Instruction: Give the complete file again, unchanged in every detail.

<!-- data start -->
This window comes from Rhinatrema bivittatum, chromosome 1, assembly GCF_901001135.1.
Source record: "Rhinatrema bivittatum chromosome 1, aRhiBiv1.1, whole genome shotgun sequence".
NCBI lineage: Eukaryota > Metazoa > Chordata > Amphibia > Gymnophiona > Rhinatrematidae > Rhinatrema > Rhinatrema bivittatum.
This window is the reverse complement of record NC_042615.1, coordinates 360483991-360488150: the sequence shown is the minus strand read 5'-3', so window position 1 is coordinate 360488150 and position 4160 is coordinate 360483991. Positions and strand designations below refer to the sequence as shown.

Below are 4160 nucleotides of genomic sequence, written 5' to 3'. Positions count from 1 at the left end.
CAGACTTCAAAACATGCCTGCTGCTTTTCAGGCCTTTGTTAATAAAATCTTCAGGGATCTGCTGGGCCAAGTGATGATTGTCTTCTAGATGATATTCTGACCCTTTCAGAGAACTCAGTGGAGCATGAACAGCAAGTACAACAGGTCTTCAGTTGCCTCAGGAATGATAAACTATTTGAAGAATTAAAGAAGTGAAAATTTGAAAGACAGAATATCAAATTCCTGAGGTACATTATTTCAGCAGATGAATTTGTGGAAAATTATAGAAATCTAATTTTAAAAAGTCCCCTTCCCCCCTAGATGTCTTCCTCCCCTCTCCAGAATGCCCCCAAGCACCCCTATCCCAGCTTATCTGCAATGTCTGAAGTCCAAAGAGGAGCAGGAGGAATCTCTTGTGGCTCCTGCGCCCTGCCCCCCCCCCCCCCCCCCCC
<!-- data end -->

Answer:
This window comes from Rhinatrema bivittatum, chromosome 1, assembly GCF_901001135.1.
Source record: "Rhinatrema bivittatum chromosome 1, aRhiBiv1.1, whole genome shotgun sequence".
NCBI lineage: Eukaryota > Metazoa > Chordata > Amphibia > Gymnophiona > Rhinatrematidae > Rhinatrema > Rhinatrema bivittatum.
This window is the reverse complement of record NC_042615.1, coordinates 360483991-360488150: the sequence shown is the minus strand read 5'-3', so window position 1 is coordinate 360488150 and position 4160 is coordinate 360483991. Positions and strand designations below refer to the sequence as shown.

Below are 4160 nucleotides of genomic sequence, written 5' to 3'. Positions count from 1 at the left end.
CAGACTTCAAAACATGCCTGCTGCTTTTCAGGCCTTTGTTAATAAAATCTTCAGGGATCTGCTGGGCCAAGTGATGATTGTCTTCTAGATGATATTCTGACCCTTTCAGAGAACTCAGTGGAGCATGAACAGCAAGTACAACAGGTCTTCAGTTGCCTCAGGAATGATAAACTATTTGAAGAATTAAAGAAGTGAAAATTTGAAAGACAGAATATCAAATTCCTGAGGTACATTATTTCAGCAGATGAATTTGTGGAAAATTATAGAAATCTAATTTTAAAAAGTCCCCTTCCCCCCTAGATGTCTTCCTCCCCTCTCCAGAATGCCCCCAAGCACCCCTATCCCAGCTTATCTGCAATGTCTGAAGTCCAAAGAGGAGCAGGAGGAATCTCTTGTGGCTCCTGCGCCCTGCCCCCCCCCCCCCCCCCCCC